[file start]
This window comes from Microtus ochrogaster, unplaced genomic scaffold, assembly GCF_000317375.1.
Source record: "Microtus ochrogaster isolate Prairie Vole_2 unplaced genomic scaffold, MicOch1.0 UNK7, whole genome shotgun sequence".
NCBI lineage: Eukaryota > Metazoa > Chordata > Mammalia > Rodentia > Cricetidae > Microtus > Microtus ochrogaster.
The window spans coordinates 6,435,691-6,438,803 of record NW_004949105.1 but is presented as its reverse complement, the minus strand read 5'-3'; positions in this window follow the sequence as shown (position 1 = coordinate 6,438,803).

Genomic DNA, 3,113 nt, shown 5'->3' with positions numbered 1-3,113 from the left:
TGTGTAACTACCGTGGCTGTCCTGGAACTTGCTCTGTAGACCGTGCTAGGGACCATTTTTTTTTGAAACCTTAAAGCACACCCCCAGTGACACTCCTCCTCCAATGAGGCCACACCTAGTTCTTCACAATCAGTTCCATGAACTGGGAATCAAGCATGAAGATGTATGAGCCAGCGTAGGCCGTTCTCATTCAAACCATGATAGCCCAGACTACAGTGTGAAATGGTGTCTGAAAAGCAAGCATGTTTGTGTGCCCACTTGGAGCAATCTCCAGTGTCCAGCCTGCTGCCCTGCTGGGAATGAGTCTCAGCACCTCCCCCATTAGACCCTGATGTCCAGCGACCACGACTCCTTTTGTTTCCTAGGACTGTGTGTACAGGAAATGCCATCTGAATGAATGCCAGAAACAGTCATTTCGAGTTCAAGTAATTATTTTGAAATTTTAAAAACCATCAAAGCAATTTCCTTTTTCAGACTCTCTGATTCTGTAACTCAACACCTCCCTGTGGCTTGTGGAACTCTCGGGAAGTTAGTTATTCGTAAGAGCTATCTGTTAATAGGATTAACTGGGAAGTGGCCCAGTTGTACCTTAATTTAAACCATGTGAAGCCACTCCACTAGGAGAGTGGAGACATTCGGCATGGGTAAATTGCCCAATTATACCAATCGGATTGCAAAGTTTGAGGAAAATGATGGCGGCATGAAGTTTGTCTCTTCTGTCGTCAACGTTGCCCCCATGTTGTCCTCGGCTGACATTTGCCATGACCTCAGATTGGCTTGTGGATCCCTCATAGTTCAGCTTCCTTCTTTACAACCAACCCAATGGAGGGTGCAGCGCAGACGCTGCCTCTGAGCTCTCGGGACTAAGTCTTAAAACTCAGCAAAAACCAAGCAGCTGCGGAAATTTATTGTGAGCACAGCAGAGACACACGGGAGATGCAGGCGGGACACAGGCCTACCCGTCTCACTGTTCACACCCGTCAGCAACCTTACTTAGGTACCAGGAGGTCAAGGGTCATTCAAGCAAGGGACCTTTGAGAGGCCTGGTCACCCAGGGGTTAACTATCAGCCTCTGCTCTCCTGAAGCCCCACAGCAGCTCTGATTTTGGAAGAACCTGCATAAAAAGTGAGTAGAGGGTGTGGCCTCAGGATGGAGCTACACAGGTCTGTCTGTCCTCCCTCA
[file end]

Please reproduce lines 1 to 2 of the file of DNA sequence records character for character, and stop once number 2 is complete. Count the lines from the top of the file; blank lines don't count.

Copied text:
This window comes from Microtus ochrogaster, unplaced genomic scaffold, assembly GCF_000317375.1.
Source record: "Microtus ochrogaster isolate Prairie Vole_2 unplaced genomic scaffold, MicOch1.0 UNK7, whole genome shotgun sequence".